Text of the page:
I love Verizon’s annual Data Breach Investigations Report (DBIR). I have pored over its content every year since its inception in 2008. (Just goes to show how long I have been working on data breaches.) It is always written in language that is easy to understand, not super techy, and provides a great summary of the current risks to businesses.

The 2022 DBIR is no different. Take your time digging into its 108 pages—none should be missed. Issued on May 25, 2022, it is comprehensive, extremely useful, and top notch—as always.

The preamble is so true—that nothing is certain. The report speaks of credible analysis of data, including slanted bar charts, spaghetti charts, dot plots or pictograms, even though “all convey the uncertainty of our industry in their own way.”

Analyzing incidents from November 1, 2020 to October 31, 2021, the DBIR team acknowledges that we all continue to be surprised at the sheer creativeness of cybercrime, the constantly changing landscape of sophistication, and “if Sasquatch were elected Governor.” One of the things I love about the DBIR is the humor of the team.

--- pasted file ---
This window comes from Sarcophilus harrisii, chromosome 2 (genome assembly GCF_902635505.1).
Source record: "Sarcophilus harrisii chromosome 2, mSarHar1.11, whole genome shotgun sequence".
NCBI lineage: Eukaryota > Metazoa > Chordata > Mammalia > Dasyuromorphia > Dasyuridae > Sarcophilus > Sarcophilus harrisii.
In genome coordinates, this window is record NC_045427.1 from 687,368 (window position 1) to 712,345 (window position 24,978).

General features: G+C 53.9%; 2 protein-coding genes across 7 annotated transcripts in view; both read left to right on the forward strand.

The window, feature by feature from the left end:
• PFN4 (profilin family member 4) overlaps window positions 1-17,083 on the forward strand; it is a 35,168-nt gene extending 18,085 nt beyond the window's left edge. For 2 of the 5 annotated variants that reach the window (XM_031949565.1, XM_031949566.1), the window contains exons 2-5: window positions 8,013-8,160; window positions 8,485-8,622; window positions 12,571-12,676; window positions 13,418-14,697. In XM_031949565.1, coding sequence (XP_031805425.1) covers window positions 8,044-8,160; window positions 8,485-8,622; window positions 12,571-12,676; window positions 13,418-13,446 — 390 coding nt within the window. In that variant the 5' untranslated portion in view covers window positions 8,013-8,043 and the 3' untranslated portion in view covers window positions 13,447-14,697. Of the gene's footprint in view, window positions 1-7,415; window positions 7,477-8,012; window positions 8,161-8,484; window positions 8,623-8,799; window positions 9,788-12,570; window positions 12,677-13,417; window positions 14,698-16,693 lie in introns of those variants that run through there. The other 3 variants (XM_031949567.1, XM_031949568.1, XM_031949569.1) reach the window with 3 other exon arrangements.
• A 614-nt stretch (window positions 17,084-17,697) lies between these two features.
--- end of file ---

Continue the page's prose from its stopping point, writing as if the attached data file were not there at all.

According to the report:

“The past year has been extraordinary in a number of ways, but it was certainly memorable with regard to the murky world of cybercrime. From very well publicized critical infrastructure attacks to massive supply chain breaches, the financially motivated criminals and nefarious nation-state actors have rarely, if ever, come out swinging the way they did over the last 12 months.”

True enough. The DBIR team reports that there were four threats that led the threat actors to company systems: credentials, phishing, exploiting vulnerabilities, and botnets. Ransomware continued its upward trend, and supply chain security-related incidents caused widespread consequences and concern about nation states’ access to data.

I urge you to read the report and then re-read it. It is one of the best indicators of the current state of cyber threats to organizations and can be very helpful in your preparedness efforts.